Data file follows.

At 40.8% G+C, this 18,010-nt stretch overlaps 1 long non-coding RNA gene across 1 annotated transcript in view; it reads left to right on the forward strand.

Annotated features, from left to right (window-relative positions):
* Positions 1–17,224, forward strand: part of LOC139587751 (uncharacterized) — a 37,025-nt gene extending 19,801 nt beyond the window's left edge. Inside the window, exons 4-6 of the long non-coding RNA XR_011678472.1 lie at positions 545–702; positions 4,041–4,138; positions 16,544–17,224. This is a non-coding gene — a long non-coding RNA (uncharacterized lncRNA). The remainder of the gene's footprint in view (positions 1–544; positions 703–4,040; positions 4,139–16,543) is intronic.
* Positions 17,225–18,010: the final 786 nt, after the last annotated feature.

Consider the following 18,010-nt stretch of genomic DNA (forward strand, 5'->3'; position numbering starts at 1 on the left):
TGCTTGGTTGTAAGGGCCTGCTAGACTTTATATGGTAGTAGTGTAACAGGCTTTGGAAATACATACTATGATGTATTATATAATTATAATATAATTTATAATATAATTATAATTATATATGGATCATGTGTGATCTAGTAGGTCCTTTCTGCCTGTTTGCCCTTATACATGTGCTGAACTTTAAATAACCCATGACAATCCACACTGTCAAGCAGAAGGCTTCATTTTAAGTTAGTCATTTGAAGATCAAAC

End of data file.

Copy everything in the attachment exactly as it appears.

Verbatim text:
At 40.8% G+C, this 18,010-nt stretch overlaps 1 long non-coding RNA gene across 1 annotated transcript in view; it reads left to right on the forward strand.

Annotated features, from left to right (window-relative positions):
* Positions 1–17,224, forward strand: part of LOC139587751 (uncharacterized) — a 37,025-nt gene extending 19,801 nt beyond the window's left edge. Inside the window, exons 4-6 of the long non-coding RNA XR_011678472.1 lie at positions 545–702; positions 4,041–4,138; positions 16,544–17,224. This is a non-coding gene — a long non-coding RNA (uncharacterized lncRNA). The remainder of the gene's footprint in view (positions 1–544; positions 703–4,040; positions 4,139–16,543) is intronic.
* Positions 17,225–18,010: the final 786 nt, after the last annotated feature.

Consider the following 18,010-nt stretch of genomic DNA (forward strand, 5'->3'; position numbering starts at 1 on the left):
TGCTTGGTTGTAAGGGCCTGCTAGACTTTATATGGTAGTAGTGTAACAGGCTTTGGAAATACATACTATGATGTATTATATAATTATAATATAATTTATAATATAATTATAATTATATATGGATCATGTGTGATCTAGTAGGTCCTTTCTGCCTGTTTGCCCTTATACATGTGCTGAACTTTAAATAACCCATGACAATCCACACTGTCAAGCAGAAGGCTTCATTTTAAGTTAGTCATTTGAAGATCAAAC